This is a long way from the 25% reduction claimed by the government, so we need to look further.
Tim Morgan delves deeper into the figures and concludes:-
"To be sure, the deficit has been reduced, from 161bn (at 2010-11 values) in 2009-10 to 123bn in 2011-12.
But some very serious qualifications need to be made even over this seemingly-positive out-turn:
- At 123bn, the deficit remains higher than it was in 2008-09 (100bn), the year which preceded the Labour government's 31bn pre-election hike in spending.
- Of the 38bn fiscal consolidation achieved since 2009-10, three-quarters has resulted from higher taxes and only one quarter (8bn) from spending cuts.
- At constant (2010-11) values, taxes have increased by 30bn since 2009-10, absorbing three quarters of the entire increase in real GDP real GDP (40bn) over that period.
- Far from driving down indebtedness, public debt (on the Maastricht Treaty definition) has increased from 1,032bn in March 2010 to 1,250bn in March 2012, and the ratio of debt to GDP has risen from 71% to 84%." (My emphasis above.)
In summary, then, for the period 2008/09 to 2011-12, Tim Morgan gives the following figures:-
- Real GDP has increased by a statistically-immaterial 5bn.
- The overall tax take has declined by a nominal 1bn.
- State spending has increased by 22bn.
- Public debt has increased by 413bn. (My emphasis once again.)
These figures do not filter out to the general public. Only by determined digging can one find these figures. However, the numbers are becoming known to the international bond markets despite the government's attempts to obfuscate and dissemble, hence our recent loss o loss of our AAA credit-rating.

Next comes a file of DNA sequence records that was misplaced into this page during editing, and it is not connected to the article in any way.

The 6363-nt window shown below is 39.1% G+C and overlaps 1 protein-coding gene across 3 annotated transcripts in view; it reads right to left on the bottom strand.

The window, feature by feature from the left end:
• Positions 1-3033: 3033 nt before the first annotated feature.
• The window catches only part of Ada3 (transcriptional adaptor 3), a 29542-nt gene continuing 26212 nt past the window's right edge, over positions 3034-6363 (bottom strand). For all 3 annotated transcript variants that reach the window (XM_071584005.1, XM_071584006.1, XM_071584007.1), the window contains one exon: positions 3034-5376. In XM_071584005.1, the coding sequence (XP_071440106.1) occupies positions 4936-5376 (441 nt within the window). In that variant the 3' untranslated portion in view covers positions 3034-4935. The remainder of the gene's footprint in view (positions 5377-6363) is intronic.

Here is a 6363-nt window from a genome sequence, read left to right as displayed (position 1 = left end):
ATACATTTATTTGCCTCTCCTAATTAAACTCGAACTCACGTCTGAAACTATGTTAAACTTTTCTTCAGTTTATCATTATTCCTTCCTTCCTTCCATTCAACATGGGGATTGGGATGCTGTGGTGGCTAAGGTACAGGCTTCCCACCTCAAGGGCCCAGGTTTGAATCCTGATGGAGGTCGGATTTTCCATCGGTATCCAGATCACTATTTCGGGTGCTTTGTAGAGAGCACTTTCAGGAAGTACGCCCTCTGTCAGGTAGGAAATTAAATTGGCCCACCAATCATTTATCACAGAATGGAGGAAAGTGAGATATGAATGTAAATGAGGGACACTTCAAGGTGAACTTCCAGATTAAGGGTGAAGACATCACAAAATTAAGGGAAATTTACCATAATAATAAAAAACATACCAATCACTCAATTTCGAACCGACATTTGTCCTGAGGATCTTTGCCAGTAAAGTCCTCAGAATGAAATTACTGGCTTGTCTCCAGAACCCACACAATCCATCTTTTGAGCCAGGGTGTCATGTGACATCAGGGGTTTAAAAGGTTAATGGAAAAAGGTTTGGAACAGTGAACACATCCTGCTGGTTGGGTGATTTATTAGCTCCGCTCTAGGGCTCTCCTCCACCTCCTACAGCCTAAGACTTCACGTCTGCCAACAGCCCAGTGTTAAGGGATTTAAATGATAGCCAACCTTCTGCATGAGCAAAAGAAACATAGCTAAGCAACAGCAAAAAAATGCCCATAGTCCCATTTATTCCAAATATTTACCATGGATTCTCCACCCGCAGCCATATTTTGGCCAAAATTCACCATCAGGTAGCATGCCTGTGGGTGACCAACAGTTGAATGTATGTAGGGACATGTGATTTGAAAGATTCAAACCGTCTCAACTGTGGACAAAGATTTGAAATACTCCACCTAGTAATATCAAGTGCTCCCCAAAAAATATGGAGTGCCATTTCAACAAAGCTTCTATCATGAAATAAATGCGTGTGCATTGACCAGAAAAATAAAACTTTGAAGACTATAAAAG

At the end of February, a further 25 billion of money was injected into the economy under the banner of quantitative easing, taking the total of QE up to 400 billion, and yet there is little if anything to show for it. Interest rates remain at a historically low 0.5% and yet the Bank of England has reduced its growth forecast once again for 2013. The pound has fallen in value, but while that might make British exports more competitive, the effect will be short-lived as higher global commodity prices enter the equation. Manufacturing output fell by 1.5% in January of this year but Britain is not alone in this as output in the Eurozone also fell by 0.4%. This is doubly alarming since the Eurozone is the market for 56% of our output and if their economies are faltering, then so will ours.
In conclusion, I quote from a paper, published in 2010 by Prof. Victoria Chick (Emeritus Professor of Economics at University College London) and Ann Pettifor, which studidied a hundred years' worth of data on fiscal retrenchments and concluded:
"The empirical evidence runs exactly counter to conventional thinking. Fiscal consolidations have not improved the public finances. This is true of all the episodes examined, except at the end of the consolidation after World War II, where action was taken to bolster private demand in parallel to public retrenchment."
'The Pocket World in Figures', Economist (2011, 2012, 2013)
Tullett Prebon, Strategy Notes, Issue 39, Monday 14th May 2012 (Author: Dr Tim Morgan, Head of Global Research)
'The Economic Consequences of Mr Osborne. Fiscal consolidation: Lessons from a century of UK macroeconomic statistics.' - Chick & Pettifor, 2010). Eurostat
Chris Waller - Permission granted to freely distribute this article for non-commercial purposes if attributed to Chris Waller, unedited and copied in full, including this notice.